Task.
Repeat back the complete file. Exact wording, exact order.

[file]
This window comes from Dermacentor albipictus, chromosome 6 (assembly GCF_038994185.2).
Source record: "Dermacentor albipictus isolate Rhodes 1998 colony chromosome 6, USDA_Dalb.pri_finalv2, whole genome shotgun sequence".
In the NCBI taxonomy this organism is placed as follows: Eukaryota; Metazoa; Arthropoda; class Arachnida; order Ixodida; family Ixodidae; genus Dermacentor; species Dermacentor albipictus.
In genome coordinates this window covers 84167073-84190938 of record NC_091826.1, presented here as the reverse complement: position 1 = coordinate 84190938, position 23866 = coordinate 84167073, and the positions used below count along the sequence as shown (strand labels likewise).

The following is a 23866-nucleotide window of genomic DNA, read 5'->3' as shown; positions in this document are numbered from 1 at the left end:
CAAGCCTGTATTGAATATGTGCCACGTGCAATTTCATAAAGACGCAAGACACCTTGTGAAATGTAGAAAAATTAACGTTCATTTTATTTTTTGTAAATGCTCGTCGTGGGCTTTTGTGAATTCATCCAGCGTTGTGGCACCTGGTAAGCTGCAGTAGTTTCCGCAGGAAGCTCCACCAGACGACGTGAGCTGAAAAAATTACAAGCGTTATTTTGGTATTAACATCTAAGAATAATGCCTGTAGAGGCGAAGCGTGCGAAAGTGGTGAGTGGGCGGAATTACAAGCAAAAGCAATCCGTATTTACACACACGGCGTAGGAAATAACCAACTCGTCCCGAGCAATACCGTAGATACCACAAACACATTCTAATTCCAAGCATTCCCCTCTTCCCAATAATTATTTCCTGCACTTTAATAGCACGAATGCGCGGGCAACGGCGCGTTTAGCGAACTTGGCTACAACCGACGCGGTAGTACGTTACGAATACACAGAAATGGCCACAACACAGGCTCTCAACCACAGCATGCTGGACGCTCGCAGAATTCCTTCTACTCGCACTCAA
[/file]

This window comes from Dermacentor albipictus, chromosome 6 (assembly GCF_038994185.2).
Source record: "Dermacentor albipictus isolate Rhodes 1998 colony chromosome 6, USDA_Dalb.pri_finalv2, whole genome shotgun sequence".
In the NCBI taxonomy this organism is placed as follows: Eukaryota; Metazoa; Arthropoda; class Arachnida; order Ixodida; family Ixodidae; genus Dermacentor; species Dermacentor albipictus.
In genome coordinates this window covers 84167073-84190938 of record NC_091826.1, presented here as the reverse complement: position 1 = coordinate 84190938, position 23866 = coordinate 84167073, and the positions used below count along the sequence as shown (strand labels likewise).

The following is a 23866-nucleotide window of genomic DNA, read 5'->3' as shown; positions in this document are numbered from 1 at the left end:
CAAGCCTGTATTGAATATGTGCCACGTGCAATTTCATAAAGACGCAAGACACCTTGTGAAATGTAGAAAAATTAACGTTCATTTTATTTTTTGTAAATGCTCGTCGTGGGCTTTTGTGAATTCATCCAGCGTTGTGGCACCTGGTAAGCTGCAGTAGTTTCCGCAGGAAGCTCCACCAGACGACGTGAGCTGAAAAAATTACAAGCGTTATTTTGGTATTAACATCTAAGAATAATGCCTGTAGAGGCGAAGCGTGCGAAAGTGGTGAGTGGGCGGAATTACAAGCAAAAGCAATCCGTATTTACACACACGGCGTAGGAAATAACCAACTCGTCCCGAGCAATACCGTAGATACCACAAACACATTCTAATTCCAAGCATTCCCCTCTTCCCAATAATTATTTCCTGCACTTTAATAGCACGAATGCGCGGGCAACGGCGCGTTTAGCGAACTTGGCTACAACCGACGCGGTAGTACGTTACGAATACACAGAAATGGCCACAACACAGGCTCTCAACCACAGCATGCTGGACGCTCGCAGAATTCCTTCTACTCGCACTCAA